The U.S. Chamber of Commerce has been
at the forefront of insisting
that private rights of action are poor tools for addressing privacy
issues, because they can “undermine appropriate agency
enforcement” and hamper the ability of “expert regulators
to shape and balance policy and protections.” But what’s
the objection then in areas where that’s not true?

The sharing and selling of geolocation
information has become especially pernicious, letting companies infer
sensitive health conditions and facilitating stalking. Can any
industry voice argue that companies have been well-behaved when it
comes to how they use location information? The FTC clearly stated in
2012 that precise geolocation data was sensitive information
warranting extra protections. Flash forward to 2018
and 2019,
where The New York Times is engaged in annual exposés
on the wild west of apps and services buying and selling “anonymous”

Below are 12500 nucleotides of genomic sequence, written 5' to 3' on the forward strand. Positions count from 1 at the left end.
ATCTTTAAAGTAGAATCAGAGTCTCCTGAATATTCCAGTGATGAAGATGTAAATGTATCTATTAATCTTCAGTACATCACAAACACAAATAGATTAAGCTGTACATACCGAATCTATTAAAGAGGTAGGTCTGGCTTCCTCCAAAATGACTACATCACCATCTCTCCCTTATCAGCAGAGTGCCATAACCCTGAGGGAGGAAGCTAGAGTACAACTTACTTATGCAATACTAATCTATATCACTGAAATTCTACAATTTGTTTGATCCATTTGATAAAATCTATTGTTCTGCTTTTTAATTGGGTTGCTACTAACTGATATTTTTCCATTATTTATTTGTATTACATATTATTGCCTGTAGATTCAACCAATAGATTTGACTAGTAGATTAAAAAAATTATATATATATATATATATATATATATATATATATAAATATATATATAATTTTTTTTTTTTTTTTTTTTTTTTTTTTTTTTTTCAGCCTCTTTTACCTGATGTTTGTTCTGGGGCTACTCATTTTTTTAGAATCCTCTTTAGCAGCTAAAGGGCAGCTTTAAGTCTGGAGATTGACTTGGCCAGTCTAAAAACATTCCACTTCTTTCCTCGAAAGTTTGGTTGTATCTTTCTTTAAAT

location data. Meanwhile, the Communications Act requires carriers to
protect geolocation data, and yet the FCC fined
all four major wireless carriers a combined $200
million for sharing their subscribers’ geolocation data with
bounty hunters and stalkers in February of this year.

Businesses do not need regulatory
clarity when it comes to location data — companies need to put in a
penalty box for an extended timeout. Giving individuals the ability
for private injunctive relief seems hardly objectionable given this
track record. Permitting class actions for intentional violations of
individuals’ geolocation privacy should be on the table, as
well.

There should be more to discuss than a
universe where trial attorneys sue every company for every privacy
violation or a world where lawmakers hand the FTC a blank check.
Unfortunately, no one has yet put forward a vision for what the
optimum level of privacy enforcement should be. Privacy researchers,
advocates, and vulnerable communities have forcefully said the status
quo is not sufficient. If industry claims it understands the
importance of protecting privacy but just needs more clarity about
what the rules are, companies should begin by putting forward some
plans for how they will help individuals, families, and communities
when they fall short.

Joseph Jerome, CIPP/US, is a privacy and cybersecurity attorney based in Washington, D.C. He currently is the Director of Multistate Policy for Common Sense Media.

Source:: https://www.techdirt.com/articles/20200529/11155744607/can-you-protect-privacy-if-theres-no-real-enforcement-mechanism.shtml